The Telegraph
Since 1st March, 1999
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Rail rides Economy Express

New Delhi, Feb. 26: The economy is booming and the Railways is hitching a ride on the gravy train.

Over the past two years, the Railways has been scooping up the gains from a booming economy and have recorded high growth in freight and passenger earnings.

This year it expects to fare better.

Senior railway officials admit that the demand for railway wagons is a “derived demand” and the growth in traffic depends on the economic growth rate of the country.

“The over 9 per cent growth rate of the economy during 2006-07 has been a boon for the Railways. If this growth rate continues, the Railways will do well again,” said a senior official.

When the economy surges, more goods are produced and this generates a higher demand for transporting inputs such as coal and iron ore and finished goods such as steel. Freight is the main money spinner for the Railways accounting for over two-thirds of its earnings.

While part of the increase in passenger traffic is normal every year due to a growing population, higher incomes in a booming economy also means more people can afford to travel. And that results in a spurt in passenger traffic.

The introduction of new trains such as the airconditioned ‘garib raths’ are not expected to add much to the profits of the Railways with the result that freight traffic will continue to subsidise passenger traffic as has been the case in the past.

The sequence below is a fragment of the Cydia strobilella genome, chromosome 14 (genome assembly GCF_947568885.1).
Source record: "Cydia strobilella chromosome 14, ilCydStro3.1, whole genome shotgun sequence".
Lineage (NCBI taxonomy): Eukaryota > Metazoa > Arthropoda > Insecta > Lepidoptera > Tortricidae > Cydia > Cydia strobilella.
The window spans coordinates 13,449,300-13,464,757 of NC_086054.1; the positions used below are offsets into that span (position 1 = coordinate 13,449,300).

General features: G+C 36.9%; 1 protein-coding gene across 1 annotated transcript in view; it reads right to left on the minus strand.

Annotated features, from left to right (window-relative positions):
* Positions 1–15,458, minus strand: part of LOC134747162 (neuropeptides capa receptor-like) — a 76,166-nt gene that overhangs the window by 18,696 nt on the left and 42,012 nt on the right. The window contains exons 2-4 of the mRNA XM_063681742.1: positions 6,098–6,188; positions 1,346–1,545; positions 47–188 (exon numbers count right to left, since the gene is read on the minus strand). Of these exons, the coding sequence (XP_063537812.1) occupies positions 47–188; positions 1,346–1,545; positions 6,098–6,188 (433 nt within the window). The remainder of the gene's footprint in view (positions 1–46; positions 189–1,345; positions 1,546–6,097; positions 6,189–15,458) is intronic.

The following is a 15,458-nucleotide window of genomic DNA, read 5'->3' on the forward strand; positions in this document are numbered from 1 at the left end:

Senior officials say the political decision to introduce 40 new trains will have an adverse economic impact as it will add to the traffic congestion on the rail network. This would lead to a slowing down of freight traffic.

It is also expected to have safety implications as running so many trains would squeeze the time required for maintenance work on the tracks and bridges that would come under increasing strain.

Lalu Prasad’s budget is banking on a reduction in freight rates to attract more traffic. It perhaps also realises that with the axle load already having been increased to 22.5 tonnes in the last two year, there is only a limited scope for this quick-fire measure to work again.

The new step to increase the axle load to 25 tonnes on select sections is, therefore, being undertaken cautiously as part of a pilot scheme. Similarly, the scope of most goods trains has already been increased and productivity linked increases that require new wagons will take their time.

The railway budget recognises that the slack in the system lies in the empty rakes that return to the coal mines after delivering their cargo to the power plants and the iron ore mines after making their run to the steel plants.

It is here that massive discounts have been offered in today's budget to woo customers to make use of these empty trains and rake in revenue. While the discount has been jacked up from 20 per cent to 30 per cent, it will be valid in the peak season as well. The Railways aims to attract wheat, cement and fertiliser cargo through the move.

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